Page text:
2. Christina Aguilera — Liberation
3. Lady Gaga and Bradley Cooper — A Star Is Born soundtrack
4. Paul McCartney — Egypt Station
5. Ariana Grande — Sweetener
6. Justin Timberlake — Man of the Woods
7. Drake — Scorpion
8. Cardi B — Invasion of Privacy
9. Janelle Monáe — Dirty Computer
10. Robyn — Honey

Hanson’s String Theory comprises their greatest hits and never-before-heard tracks backed by an orchestra and arranged by award-winning composer — and Beck’s dad — David Campbell. If you didn’t know any better, you might just think String Theory was the soundtrack to a Disney movie or even a Broadway show. —JK

Angela Kim, Yahoo Audience Development Manager

1. Mitski — Be the Cowboy
2. Death Cab for Cutie — Thank You for Today
3. Beach House — 7
4. Anderson Paak — Oxnard
5. Ólafur Arnalds — re:member
6. Janelle Monáe — Dirty Computer
7. The Wombats — Beautiful People Will Ruin Your Life
8. Kamasi Washington — Heaven and Earth
9. Courtney Barnett — Tell Me How You Really Feel
10. The Decemberists — I’ll Be Your Girl

On her latest release, Mitski draws you in with her quiet voice. However, as the music progresses, her strength comes through. She embraces more synth than guitar, thus departing from the sound of her previous work, and the juxtaposition of her lyrics about loneliness and emptiness against the upbeat music translates into beautiful dream-pop with indie-rock vulnerability, à la St. Vincent and Alvvays. —AK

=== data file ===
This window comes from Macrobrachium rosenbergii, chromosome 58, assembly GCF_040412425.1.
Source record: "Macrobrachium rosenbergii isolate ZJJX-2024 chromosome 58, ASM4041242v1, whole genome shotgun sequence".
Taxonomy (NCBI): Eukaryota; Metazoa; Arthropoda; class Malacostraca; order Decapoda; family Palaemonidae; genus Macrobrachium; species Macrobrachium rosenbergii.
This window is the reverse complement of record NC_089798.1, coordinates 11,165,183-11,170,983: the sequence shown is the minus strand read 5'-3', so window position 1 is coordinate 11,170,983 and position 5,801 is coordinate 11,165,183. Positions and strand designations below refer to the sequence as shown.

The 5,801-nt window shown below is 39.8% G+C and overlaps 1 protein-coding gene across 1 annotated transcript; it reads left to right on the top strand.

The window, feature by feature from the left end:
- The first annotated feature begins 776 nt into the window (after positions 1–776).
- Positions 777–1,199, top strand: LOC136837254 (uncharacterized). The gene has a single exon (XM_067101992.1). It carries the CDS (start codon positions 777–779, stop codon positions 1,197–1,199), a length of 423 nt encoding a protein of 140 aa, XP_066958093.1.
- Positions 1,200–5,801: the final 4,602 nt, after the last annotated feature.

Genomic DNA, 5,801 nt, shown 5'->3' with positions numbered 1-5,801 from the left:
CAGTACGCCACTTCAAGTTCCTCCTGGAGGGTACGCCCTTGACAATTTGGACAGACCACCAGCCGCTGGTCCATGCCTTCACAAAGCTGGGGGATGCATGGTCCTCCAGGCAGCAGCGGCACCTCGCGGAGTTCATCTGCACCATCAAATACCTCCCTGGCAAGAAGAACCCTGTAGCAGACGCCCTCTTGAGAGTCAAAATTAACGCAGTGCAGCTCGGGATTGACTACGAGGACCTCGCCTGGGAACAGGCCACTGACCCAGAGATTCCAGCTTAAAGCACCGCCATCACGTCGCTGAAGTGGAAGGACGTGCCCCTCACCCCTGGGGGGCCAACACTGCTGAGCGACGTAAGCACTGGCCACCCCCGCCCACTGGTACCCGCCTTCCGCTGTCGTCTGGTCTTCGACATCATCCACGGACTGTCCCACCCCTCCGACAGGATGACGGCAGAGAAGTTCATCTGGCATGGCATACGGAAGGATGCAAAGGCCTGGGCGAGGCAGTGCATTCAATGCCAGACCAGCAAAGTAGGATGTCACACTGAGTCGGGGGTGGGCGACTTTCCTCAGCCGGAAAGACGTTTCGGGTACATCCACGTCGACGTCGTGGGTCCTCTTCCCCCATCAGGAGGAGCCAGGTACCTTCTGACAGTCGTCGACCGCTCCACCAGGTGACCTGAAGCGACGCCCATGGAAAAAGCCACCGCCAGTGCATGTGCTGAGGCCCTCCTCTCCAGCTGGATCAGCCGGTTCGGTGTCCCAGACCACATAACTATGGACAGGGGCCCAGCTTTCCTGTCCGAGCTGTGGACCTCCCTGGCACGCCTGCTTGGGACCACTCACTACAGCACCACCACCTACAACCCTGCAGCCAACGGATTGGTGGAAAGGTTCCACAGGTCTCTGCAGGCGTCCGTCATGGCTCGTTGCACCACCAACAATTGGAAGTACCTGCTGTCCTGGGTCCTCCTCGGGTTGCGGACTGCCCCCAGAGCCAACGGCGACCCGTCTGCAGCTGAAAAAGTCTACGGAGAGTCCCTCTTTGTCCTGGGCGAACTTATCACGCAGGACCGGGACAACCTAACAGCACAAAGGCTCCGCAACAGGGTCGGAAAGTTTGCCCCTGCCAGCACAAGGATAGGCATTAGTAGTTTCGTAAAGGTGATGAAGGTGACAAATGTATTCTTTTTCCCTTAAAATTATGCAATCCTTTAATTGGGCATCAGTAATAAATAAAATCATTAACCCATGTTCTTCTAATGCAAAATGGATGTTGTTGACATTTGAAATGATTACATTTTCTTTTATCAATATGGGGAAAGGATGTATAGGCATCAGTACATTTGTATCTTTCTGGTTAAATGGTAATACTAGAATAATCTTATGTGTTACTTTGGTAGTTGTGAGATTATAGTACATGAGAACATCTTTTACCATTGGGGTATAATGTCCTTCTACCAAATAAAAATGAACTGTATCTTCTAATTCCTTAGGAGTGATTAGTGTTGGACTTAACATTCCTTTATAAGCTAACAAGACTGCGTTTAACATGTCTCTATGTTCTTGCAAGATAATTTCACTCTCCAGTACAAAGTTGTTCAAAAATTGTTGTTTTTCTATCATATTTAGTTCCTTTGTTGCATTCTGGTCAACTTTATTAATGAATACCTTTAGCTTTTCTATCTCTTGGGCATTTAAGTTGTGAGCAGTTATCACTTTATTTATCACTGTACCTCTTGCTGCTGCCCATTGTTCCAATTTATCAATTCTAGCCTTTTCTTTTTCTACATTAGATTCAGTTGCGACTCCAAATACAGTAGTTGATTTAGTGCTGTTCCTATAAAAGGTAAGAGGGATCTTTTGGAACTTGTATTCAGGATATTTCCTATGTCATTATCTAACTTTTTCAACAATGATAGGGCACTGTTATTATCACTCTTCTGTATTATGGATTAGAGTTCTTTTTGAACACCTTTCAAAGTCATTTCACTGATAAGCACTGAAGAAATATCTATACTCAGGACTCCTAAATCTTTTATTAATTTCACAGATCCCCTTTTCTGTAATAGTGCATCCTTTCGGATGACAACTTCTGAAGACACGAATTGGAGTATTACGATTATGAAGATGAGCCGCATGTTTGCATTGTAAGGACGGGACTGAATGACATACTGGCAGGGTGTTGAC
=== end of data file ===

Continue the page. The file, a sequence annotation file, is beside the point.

William Laws, Yahoo Front Page Editor

1. Lane 8 — Little by Little
2. Bob Moses — Battle Lines
3. Snail Mail — Lush
4. Against All Logic — 2012-2017
5. Hinds — I Don’t Run
6. Rufus Du Sol — Solace
7. Jon Hopkins — Singularity
8. Sofi Tukker — Treehouse
9. Soccer Mommy — Clean
10. Cardi B — Invasion of Privacy

Lane 8, aka Daniel Goldstein, caused somewhat of a stir in 2016 when he launched his “This Never Happened” tour, which asked attendees to focus on the music by placing opaque tape over their phone cameras upon entry. That’s asking a lot of young fans. But the gambit paid off for a producer whose second full-length album has totaled nearly 22 million Spotify streams and moved him up to headliner status at dance-focused music festivals. Little by Little represents the San Francisco native’s partial graduation from the self-described “dreamy backrub house” of his older material into more polished sonic landscapes that bring emotional depth to the dance floor. The highlight is “No Captain,” featuring haunting vocals from Poliça’s Channy Leaneagh, but the entire album boasts a soothing cohesiveness rarely found in melodic house music that could foretell even bigger things for Goldstein. —WL

Lina Lecaro, Writer

1. Jack White — Boarding House Reach
2. Janelle Monáe — Dirty Computer
3. Charles Bradley — Black Velvet
4. Robyn — Honey
5. Lenny Kravitz — Raise Vibration
6. Greta Van Fleet — Anthem of the Peaceful Army
7. Ghost — Prequelle
8. Nine Inch Nails — Bad Witch
9. Drake — Scorpion
10. Andrew W.K. — You’re Not Alone

2018 was a tough year, and I think a lot of us craved new music that both soothed and challenged, that provided sounds and textures to get lost in. Jack White’s Boarding House Reach was just this sort of mixed bag, brimming with funky freakouts, cosmic blues jams, and eclectic escapism — not to mention the visceral joy of White’s famous live shows. —LL